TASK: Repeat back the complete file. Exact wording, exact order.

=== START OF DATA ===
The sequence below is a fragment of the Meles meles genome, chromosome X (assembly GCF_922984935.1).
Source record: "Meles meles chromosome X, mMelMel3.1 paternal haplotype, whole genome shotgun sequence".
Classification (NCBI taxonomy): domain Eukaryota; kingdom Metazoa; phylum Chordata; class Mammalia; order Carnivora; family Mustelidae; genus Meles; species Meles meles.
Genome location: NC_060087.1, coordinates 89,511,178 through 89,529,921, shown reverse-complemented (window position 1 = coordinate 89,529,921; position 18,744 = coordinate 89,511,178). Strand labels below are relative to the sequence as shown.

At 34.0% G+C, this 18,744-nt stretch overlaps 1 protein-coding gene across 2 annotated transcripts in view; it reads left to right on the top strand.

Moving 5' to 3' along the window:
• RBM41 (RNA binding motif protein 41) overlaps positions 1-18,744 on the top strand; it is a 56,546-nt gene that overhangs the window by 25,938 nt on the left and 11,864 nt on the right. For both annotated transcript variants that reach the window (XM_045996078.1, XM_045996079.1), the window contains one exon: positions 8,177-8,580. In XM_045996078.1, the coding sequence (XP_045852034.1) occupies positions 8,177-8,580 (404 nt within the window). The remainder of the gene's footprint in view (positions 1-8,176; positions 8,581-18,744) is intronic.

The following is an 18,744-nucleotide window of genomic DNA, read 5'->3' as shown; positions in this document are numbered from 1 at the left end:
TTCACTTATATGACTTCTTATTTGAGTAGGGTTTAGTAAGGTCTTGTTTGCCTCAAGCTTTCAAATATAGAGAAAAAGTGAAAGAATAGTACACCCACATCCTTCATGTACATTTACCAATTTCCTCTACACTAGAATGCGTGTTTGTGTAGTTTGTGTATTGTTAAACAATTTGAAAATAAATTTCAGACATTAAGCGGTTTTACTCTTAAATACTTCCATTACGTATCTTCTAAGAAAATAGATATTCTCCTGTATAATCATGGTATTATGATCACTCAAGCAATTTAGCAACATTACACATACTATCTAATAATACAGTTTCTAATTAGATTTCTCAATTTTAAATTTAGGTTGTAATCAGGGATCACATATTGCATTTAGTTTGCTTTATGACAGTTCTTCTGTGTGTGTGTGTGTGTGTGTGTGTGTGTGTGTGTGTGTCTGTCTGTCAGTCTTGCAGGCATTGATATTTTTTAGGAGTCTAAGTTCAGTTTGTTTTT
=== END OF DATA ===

The sequence below is a fragment of the Meles meles genome, chromosome X (assembly GCF_922984935.1).
Source record: "Meles meles chromosome X, mMelMel3.1 paternal haplotype, whole genome shotgun sequence".
Classification (NCBI taxonomy): domain Eukaryota; kingdom Metazoa; phylum Chordata; class Mammalia; order Carnivora; family Mustelidae; genus Meles; species Meles meles.
Genome location: NC_060087.1, coordinates 89,511,178 through 89,529,921, shown reverse-complemented (window position 1 = coordinate 89,529,921; position 18,744 = coordinate 89,511,178). Strand labels below are relative to the sequence as shown.

At 34.0% G+C, this 18,744-nt stretch overlaps 1 protein-coding gene across 2 annotated transcripts in view; it reads left to right on the top strand.

Moving 5' to 3' along the window:
• RBM41 (RNA binding motif protein 41) overlaps positions 1-18,744 on the top strand; it is a 56,546-nt gene that overhangs the window by 25,938 nt on the left and 11,864 nt on the right. For both annotated transcript variants that reach the window (XM_045996078.1, XM_045996079.1), the window contains one exon: positions 8,177-8,580. In XM_045996078.1, the coding sequence (XP_045852034.1) occupies positions 8,177-8,580 (404 nt within the window). The remainder of the gene's footprint in view (positions 1-8,176; positions 8,581-18,744) is intronic.

The following is an 18,744-nucleotide window of genomic DNA, read 5'->3' as shown; positions in this document are numbered from 1 at the left end:
TTCACTTATATGACTTCTTATTTGAGTAGGGTTTAGTAAGGTCTTGTTTGCCTCAAGCTTTCAAATATAGAGAAAAAGTGAAAGAATAGTACACCCACATCCTTCATGTACATTTACCAATTTCCTCTACACTAGAATGCGTGTTTGTGTAGTTTGTGTATTGTTAAACAATTTGAAAATAAATTTCAGACATTAAGCGGTTTTACTCTTAAATACTTCCATTACGTATCTTCTAAGAAAATAGATATTCTCCTGTATAATCATGGTATTATGATCACTCAAGCAATTTAGCAACATTACACATACTATCTAATAATACAGTTTCTAATTAGATTTCTCAATTTTAAATTTAGGTTGTAATCAGGGATCACATATTGCATTTAGTTTGCTTTATGACAGTTCTTCTGTGTGTGTGTGTGTGTGTGTGTGTGTGTGTGTGTGTGTCTGTCTGTCAGTCTTGCAGGCATTGATATTTTTTAGGAGTCTAAGTTCAGTTTGTTTTT